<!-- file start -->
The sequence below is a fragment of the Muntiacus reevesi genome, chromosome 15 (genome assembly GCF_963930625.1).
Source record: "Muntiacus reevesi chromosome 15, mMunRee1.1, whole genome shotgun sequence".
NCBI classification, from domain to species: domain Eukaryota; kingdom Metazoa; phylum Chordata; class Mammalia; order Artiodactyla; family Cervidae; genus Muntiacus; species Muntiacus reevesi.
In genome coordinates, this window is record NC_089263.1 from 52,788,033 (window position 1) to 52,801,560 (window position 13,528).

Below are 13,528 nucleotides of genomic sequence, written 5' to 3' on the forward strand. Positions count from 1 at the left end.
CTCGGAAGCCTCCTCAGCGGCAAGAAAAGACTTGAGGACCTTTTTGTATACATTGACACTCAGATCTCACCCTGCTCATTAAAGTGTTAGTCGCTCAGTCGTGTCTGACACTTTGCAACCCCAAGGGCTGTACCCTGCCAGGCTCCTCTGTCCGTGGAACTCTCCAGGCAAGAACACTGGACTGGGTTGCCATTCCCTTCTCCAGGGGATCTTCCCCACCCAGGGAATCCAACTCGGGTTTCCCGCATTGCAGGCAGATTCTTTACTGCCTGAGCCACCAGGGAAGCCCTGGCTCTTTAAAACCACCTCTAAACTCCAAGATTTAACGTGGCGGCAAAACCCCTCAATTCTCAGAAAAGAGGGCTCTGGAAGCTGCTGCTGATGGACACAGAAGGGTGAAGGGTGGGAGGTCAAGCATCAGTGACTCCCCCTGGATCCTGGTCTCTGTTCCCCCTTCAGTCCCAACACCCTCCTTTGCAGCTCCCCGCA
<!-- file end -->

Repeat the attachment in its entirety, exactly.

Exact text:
The sequence below is a fragment of the Muntiacus reevesi genome, chromosome 15 (genome assembly GCF_963930625.1).
Source record: "Muntiacus reevesi chromosome 15, mMunRee1.1, whole genome shotgun sequence".
NCBI classification, from domain to species: domain Eukaryota; kingdom Metazoa; phylum Chordata; class Mammalia; order Artiodactyla; family Cervidae; genus Muntiacus; species Muntiacus reevesi.
In genome coordinates, this window is record NC_089263.1 from 52,788,033 (window position 1) to 52,801,560 (window position 13,528).

Below are 13,528 nucleotides of genomic sequence, written 5' to 3' on the forward strand. Positions count from 1 at the left end.
CTCGGAAGCCTCCTCAGCGGCAAGAAAAGACTTGAGGACCTTTTTGTATACATTGACACTCAGATCTCACCCTGCTCATTAAAGTGTTAGTCGCTCAGTCGTGTCTGACACTTTGCAACCCCAAGGGCTGTACCCTGCCAGGCTCCTCTGTCCGTGGAACTCTCCAGGCAAGAACACTGGACTGGGTTGCCATTCCCTTCTCCAGGGGATCTTCCCCACCCAGGGAATCCAACTCGGGTTTCCCGCATTGCAGGCAGATTCTTTACTGCCTGAGCCACCAGGGAAGCCCTGGCTCTTTAAAACCACCTCTAAACTCCAAGATTTAACGTGGCGGCAAAACCCCTCAATTCTCAGAAAAGAGGGCTCTGGAAGCTGCTGCTGATGGACACAGAAGGGTGAAGGGTGGGAGGTCAAGCATCAGTGACTCCCCCTGGATCCTGGTCTCTGTTCCCCCTTCAGTCCCAACACCCTCCTTTGCAGCTCCCCGCA